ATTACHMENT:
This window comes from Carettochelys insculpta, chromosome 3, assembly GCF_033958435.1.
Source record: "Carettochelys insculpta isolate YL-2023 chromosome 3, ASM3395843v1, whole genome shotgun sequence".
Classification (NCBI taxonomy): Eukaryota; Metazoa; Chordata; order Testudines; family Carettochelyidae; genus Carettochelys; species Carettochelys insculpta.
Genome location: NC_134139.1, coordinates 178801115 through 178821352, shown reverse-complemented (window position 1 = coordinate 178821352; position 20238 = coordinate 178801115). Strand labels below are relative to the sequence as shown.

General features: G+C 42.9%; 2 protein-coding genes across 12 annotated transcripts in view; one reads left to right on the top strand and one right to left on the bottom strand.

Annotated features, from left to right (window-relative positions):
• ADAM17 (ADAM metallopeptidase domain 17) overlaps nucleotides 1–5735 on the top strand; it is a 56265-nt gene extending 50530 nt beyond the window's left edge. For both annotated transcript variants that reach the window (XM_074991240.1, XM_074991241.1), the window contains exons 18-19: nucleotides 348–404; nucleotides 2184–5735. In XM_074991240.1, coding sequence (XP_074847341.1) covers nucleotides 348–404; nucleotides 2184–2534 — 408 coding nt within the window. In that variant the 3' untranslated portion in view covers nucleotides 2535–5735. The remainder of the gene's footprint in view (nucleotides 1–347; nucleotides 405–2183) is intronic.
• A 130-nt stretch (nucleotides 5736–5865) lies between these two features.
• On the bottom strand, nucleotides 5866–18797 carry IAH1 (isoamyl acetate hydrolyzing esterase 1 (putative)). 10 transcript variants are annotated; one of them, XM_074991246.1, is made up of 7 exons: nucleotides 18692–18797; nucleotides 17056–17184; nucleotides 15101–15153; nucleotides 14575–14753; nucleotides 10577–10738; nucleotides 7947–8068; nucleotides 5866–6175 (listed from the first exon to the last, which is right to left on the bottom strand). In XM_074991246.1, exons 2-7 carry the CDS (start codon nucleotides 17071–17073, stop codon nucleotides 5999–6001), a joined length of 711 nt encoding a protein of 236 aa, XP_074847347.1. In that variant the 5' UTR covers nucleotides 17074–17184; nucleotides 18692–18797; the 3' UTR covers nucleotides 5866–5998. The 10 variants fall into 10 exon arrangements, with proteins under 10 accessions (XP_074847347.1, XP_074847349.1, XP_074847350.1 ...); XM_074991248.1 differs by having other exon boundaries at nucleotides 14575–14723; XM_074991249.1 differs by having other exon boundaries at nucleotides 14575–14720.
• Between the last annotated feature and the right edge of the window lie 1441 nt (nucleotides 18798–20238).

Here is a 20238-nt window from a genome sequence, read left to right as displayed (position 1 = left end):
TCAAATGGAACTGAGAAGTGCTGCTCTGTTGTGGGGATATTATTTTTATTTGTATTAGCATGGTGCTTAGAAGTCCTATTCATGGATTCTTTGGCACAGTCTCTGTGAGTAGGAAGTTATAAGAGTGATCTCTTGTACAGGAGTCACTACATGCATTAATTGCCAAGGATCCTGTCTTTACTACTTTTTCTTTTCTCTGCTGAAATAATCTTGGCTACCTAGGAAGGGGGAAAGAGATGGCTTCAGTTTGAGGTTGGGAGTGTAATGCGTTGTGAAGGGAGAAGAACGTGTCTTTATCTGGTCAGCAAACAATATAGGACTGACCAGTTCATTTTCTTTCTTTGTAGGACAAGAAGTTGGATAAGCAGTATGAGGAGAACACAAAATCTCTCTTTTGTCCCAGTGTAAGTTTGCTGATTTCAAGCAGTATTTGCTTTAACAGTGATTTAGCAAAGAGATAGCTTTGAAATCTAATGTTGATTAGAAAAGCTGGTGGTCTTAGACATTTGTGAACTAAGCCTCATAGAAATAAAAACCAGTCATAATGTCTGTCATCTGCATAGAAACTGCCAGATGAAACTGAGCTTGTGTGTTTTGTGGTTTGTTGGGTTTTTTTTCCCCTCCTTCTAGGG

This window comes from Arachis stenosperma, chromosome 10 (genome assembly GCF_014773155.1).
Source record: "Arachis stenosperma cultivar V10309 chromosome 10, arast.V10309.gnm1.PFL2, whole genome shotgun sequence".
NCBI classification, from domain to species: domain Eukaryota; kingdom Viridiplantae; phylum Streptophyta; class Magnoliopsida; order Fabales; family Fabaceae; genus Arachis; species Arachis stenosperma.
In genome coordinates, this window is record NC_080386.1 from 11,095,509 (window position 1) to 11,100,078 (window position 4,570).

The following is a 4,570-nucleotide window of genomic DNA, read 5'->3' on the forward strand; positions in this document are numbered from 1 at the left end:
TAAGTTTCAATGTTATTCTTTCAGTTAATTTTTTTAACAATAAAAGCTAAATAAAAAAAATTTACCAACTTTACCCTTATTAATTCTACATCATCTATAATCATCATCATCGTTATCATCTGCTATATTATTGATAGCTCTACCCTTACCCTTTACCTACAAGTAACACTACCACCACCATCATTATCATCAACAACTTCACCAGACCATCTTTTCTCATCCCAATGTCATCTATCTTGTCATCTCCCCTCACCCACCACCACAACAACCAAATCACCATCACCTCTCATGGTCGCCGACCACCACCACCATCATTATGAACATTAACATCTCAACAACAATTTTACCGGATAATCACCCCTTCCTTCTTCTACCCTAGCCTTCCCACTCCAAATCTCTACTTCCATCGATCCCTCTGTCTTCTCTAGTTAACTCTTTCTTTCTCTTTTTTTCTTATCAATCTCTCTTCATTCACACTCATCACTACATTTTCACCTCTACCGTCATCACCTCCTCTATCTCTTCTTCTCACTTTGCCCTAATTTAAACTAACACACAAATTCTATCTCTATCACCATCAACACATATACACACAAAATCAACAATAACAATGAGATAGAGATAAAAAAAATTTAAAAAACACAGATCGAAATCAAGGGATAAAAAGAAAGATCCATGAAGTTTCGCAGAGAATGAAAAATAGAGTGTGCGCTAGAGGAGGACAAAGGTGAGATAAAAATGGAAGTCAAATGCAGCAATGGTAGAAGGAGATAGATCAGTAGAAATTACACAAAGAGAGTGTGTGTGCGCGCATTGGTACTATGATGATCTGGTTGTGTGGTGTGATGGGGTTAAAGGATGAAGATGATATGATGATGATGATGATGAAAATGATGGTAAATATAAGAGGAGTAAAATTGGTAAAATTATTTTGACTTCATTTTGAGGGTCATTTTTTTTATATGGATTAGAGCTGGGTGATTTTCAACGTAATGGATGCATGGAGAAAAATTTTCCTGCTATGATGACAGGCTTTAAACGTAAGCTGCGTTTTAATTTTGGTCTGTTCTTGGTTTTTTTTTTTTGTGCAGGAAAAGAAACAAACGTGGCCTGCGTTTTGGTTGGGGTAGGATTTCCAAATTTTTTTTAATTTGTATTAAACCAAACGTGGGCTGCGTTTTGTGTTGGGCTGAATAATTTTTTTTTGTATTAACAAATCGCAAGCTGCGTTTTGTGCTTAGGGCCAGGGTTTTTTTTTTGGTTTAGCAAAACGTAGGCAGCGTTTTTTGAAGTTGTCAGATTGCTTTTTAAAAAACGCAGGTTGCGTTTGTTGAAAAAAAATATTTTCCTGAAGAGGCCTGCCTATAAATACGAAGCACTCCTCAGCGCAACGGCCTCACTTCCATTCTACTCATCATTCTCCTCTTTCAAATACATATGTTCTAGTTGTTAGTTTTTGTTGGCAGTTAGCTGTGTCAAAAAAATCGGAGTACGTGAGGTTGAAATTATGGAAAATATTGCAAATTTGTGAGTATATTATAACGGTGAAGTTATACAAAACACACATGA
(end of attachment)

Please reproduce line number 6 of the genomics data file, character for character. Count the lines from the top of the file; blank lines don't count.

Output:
Annotated features, from left to right (window-relative positions):